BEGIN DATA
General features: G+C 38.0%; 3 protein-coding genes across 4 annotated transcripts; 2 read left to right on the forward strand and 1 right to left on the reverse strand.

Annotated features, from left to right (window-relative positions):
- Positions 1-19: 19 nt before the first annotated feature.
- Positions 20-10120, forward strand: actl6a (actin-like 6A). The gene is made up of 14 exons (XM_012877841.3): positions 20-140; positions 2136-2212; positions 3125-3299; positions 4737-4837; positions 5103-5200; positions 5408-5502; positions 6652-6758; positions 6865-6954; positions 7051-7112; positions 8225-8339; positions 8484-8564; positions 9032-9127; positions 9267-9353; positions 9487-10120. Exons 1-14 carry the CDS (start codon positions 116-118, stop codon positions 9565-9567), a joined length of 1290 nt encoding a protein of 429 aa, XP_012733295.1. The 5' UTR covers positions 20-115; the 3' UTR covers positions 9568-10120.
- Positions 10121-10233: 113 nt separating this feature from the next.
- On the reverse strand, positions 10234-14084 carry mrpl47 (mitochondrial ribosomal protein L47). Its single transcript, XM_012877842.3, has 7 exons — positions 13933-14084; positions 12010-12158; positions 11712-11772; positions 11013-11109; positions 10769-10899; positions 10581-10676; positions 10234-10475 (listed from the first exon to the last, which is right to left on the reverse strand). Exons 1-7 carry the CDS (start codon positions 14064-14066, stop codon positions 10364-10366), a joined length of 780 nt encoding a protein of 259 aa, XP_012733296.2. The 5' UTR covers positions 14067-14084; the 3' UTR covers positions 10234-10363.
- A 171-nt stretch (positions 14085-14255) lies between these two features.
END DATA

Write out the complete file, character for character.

General features: G+C 38.0%; 3 protein-coding genes across 4 annotated transcripts; 2 read left to right on the forward strand and 1 right to left on the reverse strand.

Annotated features, from left to right (window-relative positions):
- Positions 1-19: 19 nt before the first annotated feature.
- Positions 20-10120, forward strand: actl6a (actin-like 6A). The gene is made up of 14 exons (XM_012877841.3): positions 20-140; positions 2136-2212; positions 3125-3299; positions 4737-4837; positions 5103-5200; positions 5408-5502; positions 6652-6758; positions 6865-6954; positions 7051-7112; positions 8225-8339; positions 8484-8564; positions 9032-9127; positions 9267-9353; positions 9487-10120. Exons 1-14 carry the CDS (start codon positions 116-118, stop codon positions 9565-9567), a joined length of 1290 nt encoding a protein of 429 aa, XP_012733295.1. The 5' UTR covers positions 20-115; the 3' UTR covers positions 9568-10120.
- Positions 10121-10233: 113 nt separating this feature from the next.
- On the reverse strand, positions 10234-14084 carry mrpl47 (mitochondrial ribosomal protein L47). Its single transcript, XM_012877842.3, has 7 exons — positions 13933-14084; positions 12010-12158; positions 11712-11772; positions 11013-11109; positions 10769-10899; positions 10581-10676; positions 10234-10475 (listed from the first exon to the last, which is right to left on the reverse strand). Exons 1-7 carry the CDS (start codon positions 14064-14066, stop codon positions 10364-10366), a joined length of 780 nt encoding a protein of 259 aa, XP_012733296.2. The 5' UTR covers positions 14067-14084; the 3' UTR covers positions 10234-10363.
- A 171-nt stretch (positions 14085-14255) lies between these two features.